Researchers map, measure brainís neural connections
NIH-funded computer scientists at Brown University have created software to examine the human brain.
Balintfy: The brain is the most complex part of the human body. A variety of machines and techniques can create pictures of the structures and activities inside the brain. Medical images in color and 3-D can show remarkable details. But David Laidlaw, a professor of computer science and an NIH-funded researcher at Brown University says to study something complex, like the brain, it helps to look at it simply first.
Laidlaw: If you tried to understand the entirety of the brain in, you know, one picture say, there'd just be too much, it would be overwhelming. And so there's a process of discovery that usually involves looking at simpler representations first.
Balintfy: He explains that looking at the whole map of the United States when planning a short trip would be similar.
Laidlaw: The brain is organized in actually quite an analogous way. It has lots of big pathways, which go from one region of the brain to another, but then they branch out like the little roads; and oftentimes, problems can show up at that detailed level or they can show up in the bigger roadways and looking at things at the right level helps to find them more quickly.
Balintfy: Much like a traveler might use Google Maps to zoom in and out of a roadmap while planning a trip, Laidlaw says Google Maps has also been adapted for navigating the brain.
Laidlaw: One of the things that Radu Jianu, my PhD student, did was to recognize that Google Maps is a great familiar interface for navigating through a two-dimensional world like the roadways and the paths that we navigate through all the time on the surface of the earth.
Jianu: So my lab was looking into creating visual tools for looking at brains.
Balintfy: Thatís David Laidlawís PhD student, Radu Jianu.
Jianu: So we are using scans, brain scans, which yield sort of matrices and numbers and we convert that into paths in space, into 3-D paths in space. And then we take those 3-D paths in space and project them into 2-D and then we show that in the Google Map.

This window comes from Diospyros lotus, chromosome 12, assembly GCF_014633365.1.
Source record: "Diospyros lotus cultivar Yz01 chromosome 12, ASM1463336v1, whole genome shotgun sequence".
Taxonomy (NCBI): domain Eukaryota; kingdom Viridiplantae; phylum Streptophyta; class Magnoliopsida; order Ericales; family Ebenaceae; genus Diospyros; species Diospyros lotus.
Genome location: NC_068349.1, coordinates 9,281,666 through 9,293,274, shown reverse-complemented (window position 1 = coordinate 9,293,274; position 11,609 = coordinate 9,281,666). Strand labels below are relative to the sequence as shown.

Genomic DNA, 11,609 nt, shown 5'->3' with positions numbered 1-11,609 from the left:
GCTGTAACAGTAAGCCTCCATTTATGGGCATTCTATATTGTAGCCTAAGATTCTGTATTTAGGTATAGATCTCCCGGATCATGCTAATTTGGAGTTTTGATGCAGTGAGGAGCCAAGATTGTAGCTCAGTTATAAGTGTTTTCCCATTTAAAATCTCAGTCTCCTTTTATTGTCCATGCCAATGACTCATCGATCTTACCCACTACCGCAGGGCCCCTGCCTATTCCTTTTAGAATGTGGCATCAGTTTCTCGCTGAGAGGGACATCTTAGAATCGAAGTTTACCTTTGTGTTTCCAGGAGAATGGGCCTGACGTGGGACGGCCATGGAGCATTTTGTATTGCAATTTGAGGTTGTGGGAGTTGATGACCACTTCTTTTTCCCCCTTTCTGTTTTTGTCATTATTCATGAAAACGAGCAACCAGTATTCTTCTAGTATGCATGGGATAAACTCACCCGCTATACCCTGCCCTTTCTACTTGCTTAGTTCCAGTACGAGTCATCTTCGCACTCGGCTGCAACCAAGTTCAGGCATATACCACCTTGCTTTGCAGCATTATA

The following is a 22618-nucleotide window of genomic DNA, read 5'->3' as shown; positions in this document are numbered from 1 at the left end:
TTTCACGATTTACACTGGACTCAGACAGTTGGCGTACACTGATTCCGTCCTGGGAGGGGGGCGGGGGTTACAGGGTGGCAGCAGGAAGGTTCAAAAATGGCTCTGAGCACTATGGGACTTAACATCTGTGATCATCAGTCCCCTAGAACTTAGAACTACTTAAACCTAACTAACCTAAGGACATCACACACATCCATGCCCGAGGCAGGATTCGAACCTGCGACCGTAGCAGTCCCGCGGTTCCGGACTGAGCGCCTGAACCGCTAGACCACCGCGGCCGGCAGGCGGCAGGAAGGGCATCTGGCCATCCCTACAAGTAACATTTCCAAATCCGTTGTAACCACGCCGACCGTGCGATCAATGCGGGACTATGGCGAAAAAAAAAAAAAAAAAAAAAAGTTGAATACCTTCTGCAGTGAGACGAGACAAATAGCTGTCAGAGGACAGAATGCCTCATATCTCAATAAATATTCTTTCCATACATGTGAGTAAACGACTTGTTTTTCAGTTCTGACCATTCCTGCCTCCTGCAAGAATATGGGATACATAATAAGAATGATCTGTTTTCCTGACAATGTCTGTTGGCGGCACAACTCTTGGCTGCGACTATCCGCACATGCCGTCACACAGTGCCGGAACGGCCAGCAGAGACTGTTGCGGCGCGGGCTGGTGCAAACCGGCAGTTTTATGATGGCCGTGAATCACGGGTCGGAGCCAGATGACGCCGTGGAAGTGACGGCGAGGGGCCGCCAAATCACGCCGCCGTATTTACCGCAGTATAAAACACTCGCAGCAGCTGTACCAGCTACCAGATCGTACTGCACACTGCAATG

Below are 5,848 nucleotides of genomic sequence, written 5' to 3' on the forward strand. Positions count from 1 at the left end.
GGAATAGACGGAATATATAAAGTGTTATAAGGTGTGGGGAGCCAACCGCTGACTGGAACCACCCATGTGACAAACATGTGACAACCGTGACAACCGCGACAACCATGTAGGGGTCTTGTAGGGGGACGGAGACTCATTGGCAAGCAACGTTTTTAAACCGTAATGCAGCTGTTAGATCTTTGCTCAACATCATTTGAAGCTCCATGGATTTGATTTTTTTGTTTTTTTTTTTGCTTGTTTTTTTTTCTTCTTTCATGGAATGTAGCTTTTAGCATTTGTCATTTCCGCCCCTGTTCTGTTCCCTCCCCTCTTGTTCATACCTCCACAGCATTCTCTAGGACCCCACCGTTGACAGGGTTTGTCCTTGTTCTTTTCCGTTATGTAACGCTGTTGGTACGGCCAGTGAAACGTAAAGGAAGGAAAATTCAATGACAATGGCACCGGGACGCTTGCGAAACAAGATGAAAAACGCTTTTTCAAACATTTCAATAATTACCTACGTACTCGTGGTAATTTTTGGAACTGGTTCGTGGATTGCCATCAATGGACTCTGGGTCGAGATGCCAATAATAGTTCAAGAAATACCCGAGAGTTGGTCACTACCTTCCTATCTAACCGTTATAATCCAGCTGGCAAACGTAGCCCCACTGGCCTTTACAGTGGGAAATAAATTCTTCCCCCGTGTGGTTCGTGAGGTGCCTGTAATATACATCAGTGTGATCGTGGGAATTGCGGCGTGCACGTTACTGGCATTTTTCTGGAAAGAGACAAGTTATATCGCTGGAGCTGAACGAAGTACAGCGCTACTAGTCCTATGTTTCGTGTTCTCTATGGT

Balintfy: Jianu and Laidlaw are computer scientists and have basically made a new tool for medical researchers to better see and understand the images theyíre already getting.
Laidlaw: Oftentimes, when a neurologist or a brain scientist is studying something about a brain, there's something different about that brain and they're trying to find it. So it's sort of a needle in a haystack kind of process. It's a search process. And if they don't know where to look, then they kind of have to look everywhere. What we're trying to do is provide something like a metal detector, if you will, something that finds needles or at least gives you an idea of where to look for needles as you're in amongst all the hay in a haystack.
Balintfy: Laidlaw adds that there is another way this Google Map aspect can help researchers: itís web-based.
Laidlaw: Sharing is one way that these tools could help. I think that one of the easiest sharing things that will happen is that people will share their knowledge of what a brain image might look like in Google Maps.
Balintfy: Brown Universityís Laidlaw says a common visual representation used by many brain scientists can help speed up discussion between different labs, perhaps translating to discovery. To learn more about this NIH-funded research visit the website, http://news.brown.edu . This is Joe Balintfy, National Institutes of Health, Bethesda, Maryland.
About This Audio Report
Reporter: Joe Balintfy
Sound Bite: David Laidlaw, Radu Jianu
Topic: brain, human brain, map, brain mapping, brain image, neurologist, brain scientist